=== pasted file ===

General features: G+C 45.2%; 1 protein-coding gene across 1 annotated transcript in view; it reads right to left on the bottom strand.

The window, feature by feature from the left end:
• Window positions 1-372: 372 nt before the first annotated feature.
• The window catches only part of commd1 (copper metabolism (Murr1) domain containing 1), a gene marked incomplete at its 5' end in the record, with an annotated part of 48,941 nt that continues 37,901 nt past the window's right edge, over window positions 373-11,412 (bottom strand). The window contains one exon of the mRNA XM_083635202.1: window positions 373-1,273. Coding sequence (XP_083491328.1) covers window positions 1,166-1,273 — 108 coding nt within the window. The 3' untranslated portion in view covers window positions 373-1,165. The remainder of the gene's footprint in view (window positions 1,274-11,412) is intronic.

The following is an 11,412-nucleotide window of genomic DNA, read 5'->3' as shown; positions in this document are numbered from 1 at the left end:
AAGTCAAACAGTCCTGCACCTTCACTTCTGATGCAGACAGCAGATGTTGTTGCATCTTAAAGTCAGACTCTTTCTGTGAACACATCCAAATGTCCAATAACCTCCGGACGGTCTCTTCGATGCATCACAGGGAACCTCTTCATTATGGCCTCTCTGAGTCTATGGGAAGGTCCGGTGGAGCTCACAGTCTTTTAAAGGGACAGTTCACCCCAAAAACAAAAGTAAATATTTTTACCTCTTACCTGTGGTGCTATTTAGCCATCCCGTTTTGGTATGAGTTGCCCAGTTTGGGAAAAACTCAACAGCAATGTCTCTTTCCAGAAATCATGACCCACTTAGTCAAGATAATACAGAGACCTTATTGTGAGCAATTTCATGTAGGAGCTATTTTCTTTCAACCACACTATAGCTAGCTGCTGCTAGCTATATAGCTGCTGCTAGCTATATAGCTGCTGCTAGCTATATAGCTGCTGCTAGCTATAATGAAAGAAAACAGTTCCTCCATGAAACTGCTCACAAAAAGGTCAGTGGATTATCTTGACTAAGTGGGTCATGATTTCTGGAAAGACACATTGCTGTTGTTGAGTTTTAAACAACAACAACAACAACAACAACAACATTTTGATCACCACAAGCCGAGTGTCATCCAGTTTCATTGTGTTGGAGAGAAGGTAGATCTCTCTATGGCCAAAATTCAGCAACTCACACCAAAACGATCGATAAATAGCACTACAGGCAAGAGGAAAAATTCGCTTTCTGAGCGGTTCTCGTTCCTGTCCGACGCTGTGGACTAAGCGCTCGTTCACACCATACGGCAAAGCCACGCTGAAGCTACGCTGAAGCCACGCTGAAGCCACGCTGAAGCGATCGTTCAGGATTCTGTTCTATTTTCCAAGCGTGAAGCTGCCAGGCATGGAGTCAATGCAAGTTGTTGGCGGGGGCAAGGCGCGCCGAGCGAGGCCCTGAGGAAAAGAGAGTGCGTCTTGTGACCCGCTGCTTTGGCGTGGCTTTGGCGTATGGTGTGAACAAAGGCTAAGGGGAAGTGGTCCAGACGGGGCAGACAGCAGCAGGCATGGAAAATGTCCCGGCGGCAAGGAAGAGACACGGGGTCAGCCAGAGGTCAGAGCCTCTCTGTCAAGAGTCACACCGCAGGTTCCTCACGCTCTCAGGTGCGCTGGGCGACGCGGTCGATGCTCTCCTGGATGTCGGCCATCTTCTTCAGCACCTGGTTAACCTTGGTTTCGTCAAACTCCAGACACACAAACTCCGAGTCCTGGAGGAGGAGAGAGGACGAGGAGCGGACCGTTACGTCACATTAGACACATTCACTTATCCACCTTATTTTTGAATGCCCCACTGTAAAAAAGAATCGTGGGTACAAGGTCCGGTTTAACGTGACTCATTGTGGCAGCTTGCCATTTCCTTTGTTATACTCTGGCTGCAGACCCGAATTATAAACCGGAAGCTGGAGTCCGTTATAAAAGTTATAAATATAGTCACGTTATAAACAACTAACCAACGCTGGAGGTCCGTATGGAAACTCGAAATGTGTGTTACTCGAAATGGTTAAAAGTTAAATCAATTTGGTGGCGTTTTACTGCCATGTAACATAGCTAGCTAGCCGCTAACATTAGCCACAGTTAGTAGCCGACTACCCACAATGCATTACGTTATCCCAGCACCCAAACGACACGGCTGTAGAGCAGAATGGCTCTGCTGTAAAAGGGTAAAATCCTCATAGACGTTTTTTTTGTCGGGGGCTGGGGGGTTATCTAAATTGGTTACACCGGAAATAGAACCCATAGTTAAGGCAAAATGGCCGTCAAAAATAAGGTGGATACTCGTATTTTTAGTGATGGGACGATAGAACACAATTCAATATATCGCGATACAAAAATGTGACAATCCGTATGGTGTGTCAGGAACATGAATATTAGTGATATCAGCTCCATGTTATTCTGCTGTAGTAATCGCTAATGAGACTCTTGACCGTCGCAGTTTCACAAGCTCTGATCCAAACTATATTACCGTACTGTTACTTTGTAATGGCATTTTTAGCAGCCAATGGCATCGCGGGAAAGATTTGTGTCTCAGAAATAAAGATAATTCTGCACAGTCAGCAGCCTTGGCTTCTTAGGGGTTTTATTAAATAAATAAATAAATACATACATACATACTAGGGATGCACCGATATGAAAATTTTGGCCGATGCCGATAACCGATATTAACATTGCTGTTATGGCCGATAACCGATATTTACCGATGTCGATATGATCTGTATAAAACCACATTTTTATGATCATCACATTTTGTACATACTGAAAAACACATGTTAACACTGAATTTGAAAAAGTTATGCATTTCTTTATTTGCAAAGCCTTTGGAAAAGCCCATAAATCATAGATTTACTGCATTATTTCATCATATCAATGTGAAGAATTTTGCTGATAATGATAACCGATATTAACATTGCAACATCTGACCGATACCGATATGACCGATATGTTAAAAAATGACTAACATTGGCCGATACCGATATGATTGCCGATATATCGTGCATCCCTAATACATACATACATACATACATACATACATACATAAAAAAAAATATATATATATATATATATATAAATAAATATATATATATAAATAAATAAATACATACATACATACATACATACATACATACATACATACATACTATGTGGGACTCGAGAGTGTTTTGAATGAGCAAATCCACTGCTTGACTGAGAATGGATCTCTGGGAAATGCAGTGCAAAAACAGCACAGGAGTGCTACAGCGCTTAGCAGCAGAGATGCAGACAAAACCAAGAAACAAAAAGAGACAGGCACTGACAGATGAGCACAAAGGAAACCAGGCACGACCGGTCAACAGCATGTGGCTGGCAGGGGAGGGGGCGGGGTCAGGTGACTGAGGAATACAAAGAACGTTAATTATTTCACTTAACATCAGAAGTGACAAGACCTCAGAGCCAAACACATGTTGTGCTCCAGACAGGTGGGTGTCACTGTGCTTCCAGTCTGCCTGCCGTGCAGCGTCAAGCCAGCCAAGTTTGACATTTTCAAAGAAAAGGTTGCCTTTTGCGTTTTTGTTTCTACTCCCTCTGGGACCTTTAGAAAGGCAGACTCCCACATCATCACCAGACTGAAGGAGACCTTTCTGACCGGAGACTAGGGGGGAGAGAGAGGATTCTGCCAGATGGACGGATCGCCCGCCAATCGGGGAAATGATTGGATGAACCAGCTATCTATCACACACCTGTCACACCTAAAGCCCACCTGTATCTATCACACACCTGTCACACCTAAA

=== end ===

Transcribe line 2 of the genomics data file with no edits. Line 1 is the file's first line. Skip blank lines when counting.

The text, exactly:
The window, feature by feature from the left end: